o Defining “soldiers at risk” for communication errors.
o Standards for screening and surveillance for “soldiers at risk”, reflecting non-native speakers/listeners
o Recommendation for Definition and Implementation of National Military Audiology Centers (Hearing centers of Excellence)
o Establishment of a continuous experts conference (2-3 years cycle)
o Recommendation for further Workgroups (RTO):
- 1. Treatment of injuries of the hearing system (current status and future concepts)
Conservative or surgical treatment, incl implants
Auditory and vestibular Rehabilitation programs
- 2. Technical Hearing restoration and protection (“return to duty” requirements), e.g.
Implants (full implants; cochlea implant; middle ear implants)
hearing aids and hearing protective devices
integration in communication appliances
- 3. Further recommendations for Military fitness for duty, e.g.
Medical, occupational and technological challenges
Hearing impaired soldiers
Hearing training concepts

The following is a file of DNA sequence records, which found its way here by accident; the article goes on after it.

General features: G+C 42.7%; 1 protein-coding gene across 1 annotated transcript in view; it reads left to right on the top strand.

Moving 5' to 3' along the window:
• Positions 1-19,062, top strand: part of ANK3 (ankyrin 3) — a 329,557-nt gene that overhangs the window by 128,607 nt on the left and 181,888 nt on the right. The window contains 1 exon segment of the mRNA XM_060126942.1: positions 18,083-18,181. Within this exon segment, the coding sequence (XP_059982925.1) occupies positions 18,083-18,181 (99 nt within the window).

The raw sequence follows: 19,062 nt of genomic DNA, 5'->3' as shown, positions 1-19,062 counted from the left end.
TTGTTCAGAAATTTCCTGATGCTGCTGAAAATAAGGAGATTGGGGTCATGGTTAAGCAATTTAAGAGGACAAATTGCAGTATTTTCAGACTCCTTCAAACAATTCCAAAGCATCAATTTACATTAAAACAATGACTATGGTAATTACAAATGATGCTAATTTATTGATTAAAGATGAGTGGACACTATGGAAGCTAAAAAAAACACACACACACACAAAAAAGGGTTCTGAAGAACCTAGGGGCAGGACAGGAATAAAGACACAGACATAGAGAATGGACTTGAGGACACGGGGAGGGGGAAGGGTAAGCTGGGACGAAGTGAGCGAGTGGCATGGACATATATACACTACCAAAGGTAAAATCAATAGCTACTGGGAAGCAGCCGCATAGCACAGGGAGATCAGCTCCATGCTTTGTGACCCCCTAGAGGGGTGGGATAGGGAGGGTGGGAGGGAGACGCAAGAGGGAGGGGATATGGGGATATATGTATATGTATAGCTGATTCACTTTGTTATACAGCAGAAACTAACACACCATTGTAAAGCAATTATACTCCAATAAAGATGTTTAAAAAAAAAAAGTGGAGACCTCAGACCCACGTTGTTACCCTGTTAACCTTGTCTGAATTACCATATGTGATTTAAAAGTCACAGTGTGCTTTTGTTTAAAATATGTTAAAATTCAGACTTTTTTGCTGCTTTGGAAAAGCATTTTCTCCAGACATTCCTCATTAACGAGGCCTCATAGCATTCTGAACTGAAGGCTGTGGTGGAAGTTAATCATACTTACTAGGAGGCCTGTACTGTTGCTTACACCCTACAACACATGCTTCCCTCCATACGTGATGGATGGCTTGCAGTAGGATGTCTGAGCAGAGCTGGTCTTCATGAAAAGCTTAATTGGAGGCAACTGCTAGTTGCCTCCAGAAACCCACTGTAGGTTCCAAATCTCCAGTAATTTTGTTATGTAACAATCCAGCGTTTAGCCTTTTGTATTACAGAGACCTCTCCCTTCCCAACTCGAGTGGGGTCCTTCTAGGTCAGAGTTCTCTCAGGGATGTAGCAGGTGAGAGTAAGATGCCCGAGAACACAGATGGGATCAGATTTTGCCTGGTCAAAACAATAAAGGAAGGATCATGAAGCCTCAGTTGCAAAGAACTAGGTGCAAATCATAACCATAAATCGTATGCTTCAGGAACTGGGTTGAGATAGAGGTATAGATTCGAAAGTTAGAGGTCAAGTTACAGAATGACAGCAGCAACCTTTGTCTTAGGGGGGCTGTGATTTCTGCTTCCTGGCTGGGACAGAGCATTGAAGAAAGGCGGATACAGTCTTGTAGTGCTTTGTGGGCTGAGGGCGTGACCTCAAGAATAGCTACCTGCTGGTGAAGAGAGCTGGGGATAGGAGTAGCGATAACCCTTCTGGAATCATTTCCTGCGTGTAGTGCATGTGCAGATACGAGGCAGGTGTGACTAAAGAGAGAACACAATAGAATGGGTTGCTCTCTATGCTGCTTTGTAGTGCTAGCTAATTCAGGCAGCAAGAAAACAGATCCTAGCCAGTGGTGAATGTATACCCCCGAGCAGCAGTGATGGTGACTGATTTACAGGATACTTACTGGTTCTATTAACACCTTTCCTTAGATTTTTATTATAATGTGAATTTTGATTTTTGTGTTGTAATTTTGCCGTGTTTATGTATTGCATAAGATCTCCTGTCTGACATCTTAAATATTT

Fit for military equipment and job requirements in non-native speakers
|HFM-285||Human Factors and Medicine|
|HFM-286||PUBLIC RELEASE||Active||RTG||2017||2020||Leader Development for NATO Multinational Military Operations ||1|
Cultural Competency, Leader, Leader Development, Leadership, Leadership Effectiveness, Multinational Military Operations, PerformanceMeasuring Leadership
The 21st century global security environment has led to an increase in the number of NATO multinational military operations. Leaders of coalition military forces are presented with numerous challenges related to differences in operational practices, authorities, military doctrine, command and control organizations and practices, and cultural issues that influence and impact the effectiveness of leaders in multinational military force context. Thus, there is a need to undertake cooperative research to address these challenges and inform leader development for NATO multinational operations. The Exploratory Team (ET) on Leader Development for NATO Multinational Military Operations (HFM-ET-143) confirmed this need as well as the requirement to explore existing gaps in knowledge in this domain, and the opportunity to build upon each nation’s leader development practices for multinational military operations, particularly at the operational level of command.